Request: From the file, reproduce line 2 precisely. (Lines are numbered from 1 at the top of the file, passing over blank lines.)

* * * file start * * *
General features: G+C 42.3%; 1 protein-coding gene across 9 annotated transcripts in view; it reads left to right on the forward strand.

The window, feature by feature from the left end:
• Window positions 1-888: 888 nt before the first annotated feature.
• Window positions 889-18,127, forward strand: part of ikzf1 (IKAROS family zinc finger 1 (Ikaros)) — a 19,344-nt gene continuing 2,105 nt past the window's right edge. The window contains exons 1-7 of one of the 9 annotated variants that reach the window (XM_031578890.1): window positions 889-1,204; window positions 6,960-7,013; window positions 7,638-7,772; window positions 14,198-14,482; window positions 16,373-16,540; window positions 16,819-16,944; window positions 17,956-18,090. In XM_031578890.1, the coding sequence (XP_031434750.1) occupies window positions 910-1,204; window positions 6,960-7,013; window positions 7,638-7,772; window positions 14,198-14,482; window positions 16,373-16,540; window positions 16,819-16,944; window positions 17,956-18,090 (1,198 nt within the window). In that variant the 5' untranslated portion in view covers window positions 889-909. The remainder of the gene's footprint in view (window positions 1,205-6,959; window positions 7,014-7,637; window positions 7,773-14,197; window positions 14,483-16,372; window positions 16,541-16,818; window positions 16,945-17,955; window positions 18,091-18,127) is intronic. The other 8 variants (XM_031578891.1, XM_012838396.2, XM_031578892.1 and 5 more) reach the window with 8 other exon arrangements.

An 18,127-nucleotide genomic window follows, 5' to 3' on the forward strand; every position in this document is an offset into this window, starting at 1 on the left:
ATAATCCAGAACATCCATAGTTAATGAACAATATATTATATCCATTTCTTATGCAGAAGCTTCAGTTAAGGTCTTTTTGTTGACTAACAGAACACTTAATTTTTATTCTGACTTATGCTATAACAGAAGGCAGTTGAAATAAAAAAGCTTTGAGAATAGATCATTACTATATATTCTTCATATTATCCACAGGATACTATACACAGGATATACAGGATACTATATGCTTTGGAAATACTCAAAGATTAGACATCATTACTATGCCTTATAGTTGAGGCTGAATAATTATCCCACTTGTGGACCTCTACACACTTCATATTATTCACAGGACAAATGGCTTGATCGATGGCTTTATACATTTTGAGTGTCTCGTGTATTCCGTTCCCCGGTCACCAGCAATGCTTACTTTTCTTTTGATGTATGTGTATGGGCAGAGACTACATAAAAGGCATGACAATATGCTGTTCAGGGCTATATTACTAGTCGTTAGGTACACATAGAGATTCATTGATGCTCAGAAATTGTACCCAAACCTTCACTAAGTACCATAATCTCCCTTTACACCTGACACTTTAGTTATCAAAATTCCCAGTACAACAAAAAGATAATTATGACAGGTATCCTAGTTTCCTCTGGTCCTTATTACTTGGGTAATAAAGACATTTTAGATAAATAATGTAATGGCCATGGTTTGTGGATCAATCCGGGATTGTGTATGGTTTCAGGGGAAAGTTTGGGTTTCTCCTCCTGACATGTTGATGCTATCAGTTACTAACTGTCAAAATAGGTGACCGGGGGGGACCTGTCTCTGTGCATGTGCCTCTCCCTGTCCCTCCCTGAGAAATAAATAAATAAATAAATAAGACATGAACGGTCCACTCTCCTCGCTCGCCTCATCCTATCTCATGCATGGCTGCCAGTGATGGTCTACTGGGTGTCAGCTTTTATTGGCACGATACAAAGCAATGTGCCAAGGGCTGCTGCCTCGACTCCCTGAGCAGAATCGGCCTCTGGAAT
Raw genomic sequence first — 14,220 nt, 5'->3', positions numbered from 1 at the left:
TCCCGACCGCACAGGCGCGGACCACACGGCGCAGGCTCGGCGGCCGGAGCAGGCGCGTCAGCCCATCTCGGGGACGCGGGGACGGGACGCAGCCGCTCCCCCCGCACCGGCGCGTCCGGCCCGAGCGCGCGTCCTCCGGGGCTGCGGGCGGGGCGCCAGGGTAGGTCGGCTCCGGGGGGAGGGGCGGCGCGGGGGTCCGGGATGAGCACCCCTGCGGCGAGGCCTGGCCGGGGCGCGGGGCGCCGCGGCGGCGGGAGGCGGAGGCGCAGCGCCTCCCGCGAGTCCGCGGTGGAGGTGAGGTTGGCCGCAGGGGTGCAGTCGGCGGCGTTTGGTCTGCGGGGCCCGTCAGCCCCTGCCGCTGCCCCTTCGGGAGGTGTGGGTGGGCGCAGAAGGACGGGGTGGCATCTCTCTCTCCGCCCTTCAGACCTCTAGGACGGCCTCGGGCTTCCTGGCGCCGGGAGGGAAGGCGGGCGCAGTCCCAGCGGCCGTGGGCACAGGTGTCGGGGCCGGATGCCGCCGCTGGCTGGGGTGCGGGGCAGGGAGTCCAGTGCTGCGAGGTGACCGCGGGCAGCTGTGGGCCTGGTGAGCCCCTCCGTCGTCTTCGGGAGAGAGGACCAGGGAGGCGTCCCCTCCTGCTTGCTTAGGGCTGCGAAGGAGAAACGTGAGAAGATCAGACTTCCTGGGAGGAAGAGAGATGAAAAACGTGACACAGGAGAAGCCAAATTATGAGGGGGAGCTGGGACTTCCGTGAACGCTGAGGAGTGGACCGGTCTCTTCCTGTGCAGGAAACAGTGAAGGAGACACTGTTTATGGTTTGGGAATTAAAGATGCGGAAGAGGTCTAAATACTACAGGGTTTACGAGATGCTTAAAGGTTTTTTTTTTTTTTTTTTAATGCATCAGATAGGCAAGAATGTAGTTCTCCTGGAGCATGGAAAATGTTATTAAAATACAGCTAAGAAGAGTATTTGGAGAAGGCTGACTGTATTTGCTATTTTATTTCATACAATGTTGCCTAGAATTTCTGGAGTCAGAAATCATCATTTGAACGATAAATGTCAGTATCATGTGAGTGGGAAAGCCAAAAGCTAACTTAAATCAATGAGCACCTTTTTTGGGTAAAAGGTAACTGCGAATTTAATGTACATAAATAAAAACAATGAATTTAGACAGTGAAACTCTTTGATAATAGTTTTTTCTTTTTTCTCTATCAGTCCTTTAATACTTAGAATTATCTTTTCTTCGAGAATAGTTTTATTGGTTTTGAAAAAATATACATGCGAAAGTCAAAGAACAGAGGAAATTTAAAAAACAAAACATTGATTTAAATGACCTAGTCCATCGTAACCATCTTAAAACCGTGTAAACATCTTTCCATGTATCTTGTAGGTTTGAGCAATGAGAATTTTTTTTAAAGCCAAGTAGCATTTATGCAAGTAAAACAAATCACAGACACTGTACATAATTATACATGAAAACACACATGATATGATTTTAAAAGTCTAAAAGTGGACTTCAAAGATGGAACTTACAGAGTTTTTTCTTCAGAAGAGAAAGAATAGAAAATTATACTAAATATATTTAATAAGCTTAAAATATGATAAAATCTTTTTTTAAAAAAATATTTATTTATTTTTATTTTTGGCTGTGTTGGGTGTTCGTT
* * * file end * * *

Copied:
The window, feature by feature from the left end: